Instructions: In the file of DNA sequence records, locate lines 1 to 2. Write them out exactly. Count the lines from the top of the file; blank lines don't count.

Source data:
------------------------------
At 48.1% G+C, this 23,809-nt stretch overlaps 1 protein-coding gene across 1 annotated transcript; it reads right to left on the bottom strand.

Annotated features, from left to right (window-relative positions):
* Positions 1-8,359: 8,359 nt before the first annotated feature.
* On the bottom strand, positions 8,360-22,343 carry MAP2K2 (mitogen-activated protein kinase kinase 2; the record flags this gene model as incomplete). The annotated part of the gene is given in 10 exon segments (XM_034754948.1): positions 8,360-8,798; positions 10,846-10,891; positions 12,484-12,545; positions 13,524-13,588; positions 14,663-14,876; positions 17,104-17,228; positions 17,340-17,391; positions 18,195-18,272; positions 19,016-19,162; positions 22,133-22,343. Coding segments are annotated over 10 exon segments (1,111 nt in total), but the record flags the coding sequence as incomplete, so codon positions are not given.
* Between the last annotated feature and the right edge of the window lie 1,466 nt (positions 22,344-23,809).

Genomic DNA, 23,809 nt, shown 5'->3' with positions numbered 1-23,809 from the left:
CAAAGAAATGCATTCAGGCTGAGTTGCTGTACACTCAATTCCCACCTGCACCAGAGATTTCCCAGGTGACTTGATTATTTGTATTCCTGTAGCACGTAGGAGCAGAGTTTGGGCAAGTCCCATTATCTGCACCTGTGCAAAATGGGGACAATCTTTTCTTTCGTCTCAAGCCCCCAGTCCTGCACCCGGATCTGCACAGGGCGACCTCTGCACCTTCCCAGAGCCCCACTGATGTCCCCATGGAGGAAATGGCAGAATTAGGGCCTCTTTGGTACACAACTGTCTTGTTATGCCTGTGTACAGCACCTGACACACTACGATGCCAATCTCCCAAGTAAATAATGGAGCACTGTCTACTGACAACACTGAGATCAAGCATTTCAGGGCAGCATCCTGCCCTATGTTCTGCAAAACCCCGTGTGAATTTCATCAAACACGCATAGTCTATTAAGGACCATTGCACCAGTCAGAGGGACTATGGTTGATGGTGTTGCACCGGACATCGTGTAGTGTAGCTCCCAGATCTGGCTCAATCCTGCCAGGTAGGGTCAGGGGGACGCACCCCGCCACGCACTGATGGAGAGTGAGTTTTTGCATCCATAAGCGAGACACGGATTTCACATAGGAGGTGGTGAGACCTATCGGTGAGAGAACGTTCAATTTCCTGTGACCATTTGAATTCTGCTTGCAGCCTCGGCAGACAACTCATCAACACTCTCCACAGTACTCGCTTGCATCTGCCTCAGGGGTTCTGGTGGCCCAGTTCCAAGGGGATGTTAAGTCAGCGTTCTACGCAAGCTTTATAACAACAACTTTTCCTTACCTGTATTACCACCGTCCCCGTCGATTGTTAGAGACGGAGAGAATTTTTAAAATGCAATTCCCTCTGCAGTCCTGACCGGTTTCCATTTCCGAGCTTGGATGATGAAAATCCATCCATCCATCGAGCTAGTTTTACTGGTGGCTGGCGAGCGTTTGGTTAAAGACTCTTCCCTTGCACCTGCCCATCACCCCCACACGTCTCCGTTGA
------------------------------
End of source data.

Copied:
At 48.1% G+C, this 23,809-nt stretch overlaps 1 protein-coding gene across 1 annotated transcript; it reads right to left on the bottom strand.

Annotated features, from left to right (window-relative positions):